With good reason, cybercrime is arguably the biggest threat businesses face today. The frequency and sophistication of cyber attacks seem to be increasing by the day. It is expected that damages resulting from cybercrime will rise to $ 6 trillion annually by 2021.
Other than the financial implications, data breaches can ruin a brand’s reputation and expose sensitive strategic information. As such threats increase and evolve, institutions must take a proactive approach to cybersecurity matters. This involves bolstering IT security departments, adopting proper cybersecurity practices, and using a cybersecurity framework.
What Is A Cybersecurity Framework?
A cybersecurity framework is a set of policies and procedures to guide, assess, and manage all the elements required to achieve data security in an organization. Leading cybersecurity institutions develop such frameworks. They are often designed to address enterprise network vulnerabilities and misconfigurations within specific industries.
In simple terms, a cybersecurity framework the road map upon which your enterprise will implement effective cybersecurity protocols.
Why Are Cybersecurity Frameworks Important For Institutions?
There are a lot of elements that come into play when it comes to cybersecurity. A cybersecurity framework provides a baseline for standards and best practices to help institutions manage risk. With it in place, you will gain repeatable yet flexible processes for securing data and your organization. More importantly, cybersecurity frameworks allow organizations to implement cybersecurity procedures cost-effectively.
Even if you have existing cybersecurity protocols, a CSF will add new layers and help you gauge the state of your security and improve it.
Organizations within the same sector may have varying security needs. To address such concerns, CSFs are designed for different scenarios and extensively tested to guarantee reliable support. Five main processes guide cybersecurity frameworks: identity, protect, detect, respond, and recover.
- Identify: This process involves identifying and assessing the security protocols already in place within an institution. These can range from information, IT assets, and resources, among others.
- Protect: This is the proactive stage of cybersecurity. It involves setting up corporate access control and conducting implementing cybersecurity protocols within the business environment.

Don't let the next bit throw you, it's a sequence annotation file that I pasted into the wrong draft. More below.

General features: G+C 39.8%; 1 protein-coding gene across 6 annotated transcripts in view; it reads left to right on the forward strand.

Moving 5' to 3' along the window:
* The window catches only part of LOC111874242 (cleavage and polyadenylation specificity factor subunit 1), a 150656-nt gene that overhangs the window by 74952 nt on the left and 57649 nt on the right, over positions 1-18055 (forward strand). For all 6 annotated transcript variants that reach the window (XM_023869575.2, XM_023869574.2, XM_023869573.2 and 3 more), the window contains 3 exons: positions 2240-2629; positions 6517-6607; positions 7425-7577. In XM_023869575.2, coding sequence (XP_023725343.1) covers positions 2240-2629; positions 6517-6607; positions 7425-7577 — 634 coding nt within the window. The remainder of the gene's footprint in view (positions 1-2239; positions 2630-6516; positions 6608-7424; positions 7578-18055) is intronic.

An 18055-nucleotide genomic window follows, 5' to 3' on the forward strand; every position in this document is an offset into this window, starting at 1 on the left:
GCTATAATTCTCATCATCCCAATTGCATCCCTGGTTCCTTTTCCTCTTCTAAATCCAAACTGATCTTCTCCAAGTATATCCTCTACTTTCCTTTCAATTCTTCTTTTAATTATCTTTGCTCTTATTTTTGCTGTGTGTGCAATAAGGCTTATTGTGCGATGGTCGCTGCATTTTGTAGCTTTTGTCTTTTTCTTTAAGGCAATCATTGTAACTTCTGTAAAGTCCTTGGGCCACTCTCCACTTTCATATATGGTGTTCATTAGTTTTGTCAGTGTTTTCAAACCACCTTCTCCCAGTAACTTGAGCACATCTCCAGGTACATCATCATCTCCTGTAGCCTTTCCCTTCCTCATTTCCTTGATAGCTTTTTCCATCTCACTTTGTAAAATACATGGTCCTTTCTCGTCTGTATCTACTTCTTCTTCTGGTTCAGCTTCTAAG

- Detect: During this phase, logs are assessed to determine if there has been a security breach. Intrusion detection protocols for the network and devices are also set up.
- Respond: Any attempted or successful breaches need to be resolved with haste. Such responses involve understanding the breach and addressing vulnerabilities.
- Recover: After the breaches have been stopped, and vulnerabilities are resolved, there may be lost data or compromised systems. At this stage, systems will be restored, and data recovered from back up plans.
Popular Cybersecurity Frameworks
Even after realizing the benefits of a cybersecurity framework, it can be challenging to determine which one best suits your business. This is especially so for large companies. Some of the Cybersecurity frameworks that you can use include:
The NIST Cybersecurity Framework
The National Institute of Standards and Technology (NIST) is a federal agency within the Department of Commerce. Some of their members, along with private industry experts, collaborated to develop the NIST CSF. This framework was developed after former US President Barrack Obama signed an executive order in 2014 due to the need for an established framework for guiding cybersecurity measures.
NIST CSF outlines steps that private institutions should use to identify, detect, and respond to cyberthreats. By following the five key processes of a cybersecurity framework, NIST CSF is a suitable framework for almost all organizations.
Adopting the NIST framework has been mandatory for federal institutions since 2017, highlighting how reliable it is. Though private institutions are not required to implement it, thousands of companies in 30 countries have adopted NIST CSF.
NIST CSF has plenty of resources available for users and has varying iterations suitable for organizations with different needs. For instance, with the NIST SP 800-53, you will be able to prioritize risks ranging from low to high impact. On the other hand, with NIST SP 800-30, you will identify vulnerabilities within your system.
It is such variations that make it a suitable option for companies with little cybersecurity experience.
ISO 27001/27002 Cybersecurity Framework
Also known as the ISO 27K, the ISO 27001/27002 is a cybersecurity framework recognized across the world. It was developed by the International Organization for Standardization along with the International Electrotechnical Commission.
Its purpose is to help organizations cybersecurity into their risk-management protocols. Just like NIST, it offers multiple variations to help organizations address varying needs. When implementing the ISO 27001, you will be required to set up and implement clear and comprehensive information security (infosec) controls to control risks.
The Role Of Cybersecurity Frameworks In The Future
Cybersecurity is not an event but a process. Cyberthreats are continuously evolving, all while new ones emerge. Even after implementing robust procedures and protocols, organizations need to watch out for new threats. A cybersecurity framework will help you prepare for unforeseen cyber threats that would otherwise have a devastating impact.